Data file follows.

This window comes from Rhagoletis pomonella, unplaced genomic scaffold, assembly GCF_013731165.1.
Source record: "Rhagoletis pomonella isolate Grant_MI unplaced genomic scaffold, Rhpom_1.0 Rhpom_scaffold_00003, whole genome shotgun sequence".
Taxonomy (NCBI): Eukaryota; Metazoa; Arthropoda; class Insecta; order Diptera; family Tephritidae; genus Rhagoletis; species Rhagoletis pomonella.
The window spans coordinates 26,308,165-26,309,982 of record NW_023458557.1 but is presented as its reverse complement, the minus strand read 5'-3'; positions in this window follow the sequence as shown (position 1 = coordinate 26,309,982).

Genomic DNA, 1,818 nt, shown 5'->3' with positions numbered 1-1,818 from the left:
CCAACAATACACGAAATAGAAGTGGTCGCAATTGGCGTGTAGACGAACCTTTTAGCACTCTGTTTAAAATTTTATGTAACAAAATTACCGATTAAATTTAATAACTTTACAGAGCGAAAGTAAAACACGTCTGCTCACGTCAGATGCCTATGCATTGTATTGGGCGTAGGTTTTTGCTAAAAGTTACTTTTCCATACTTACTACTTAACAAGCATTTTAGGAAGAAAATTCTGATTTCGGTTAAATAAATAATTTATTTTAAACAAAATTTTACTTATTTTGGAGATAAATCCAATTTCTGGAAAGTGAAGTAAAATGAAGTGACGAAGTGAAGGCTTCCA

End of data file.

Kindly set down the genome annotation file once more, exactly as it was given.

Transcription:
This window comes from Rhagoletis pomonella, unplaced genomic scaffold, assembly GCF_013731165.1.
Source record: "Rhagoletis pomonella isolate Grant_MI unplaced genomic scaffold, Rhpom_1.0 Rhpom_scaffold_00003, whole genome shotgun sequence".
Taxonomy (NCBI): Eukaryota; Metazoa; Arthropoda; class Insecta; order Diptera; family Tephritidae; genus Rhagoletis; species Rhagoletis pomonella.
The window spans coordinates 26,308,165-26,309,982 of record NW_023458557.1 but is presented as its reverse complement, the minus strand read 5'-3'; positions in this window follow the sequence as shown (position 1 = coordinate 26,309,982).

Genomic DNA, 1,818 nt, shown 5'->3' with positions numbered 1-1,818 from the left:
CCAACAATACACGAAATAGAAGTGGTCGCAATTGGCGTGTAGACGAACCTTTTAGCACTCTGTTTAAAATTTTATGTAACAAAATTACCGATTAAATTTAATAACTTTACAGAGCGAAAGTAAAACACGTCTGCTCACGTCAGATGCCTATGCATTGTATTGGGCGTAGGTTTTTGCTAAAAGTTACTTTTCCATACTTACTACTTAACAAGCATTTTAGGAAGAAAATTCTGATTTCGGTTAAATAAATAATTTATTTTAAACAAAATTTTACTTATTTTGGAGATAAATCCAATTTCTGGAAAGTGAAGTAAAATGAAGTGACGAAGTGAAGGCTTCCA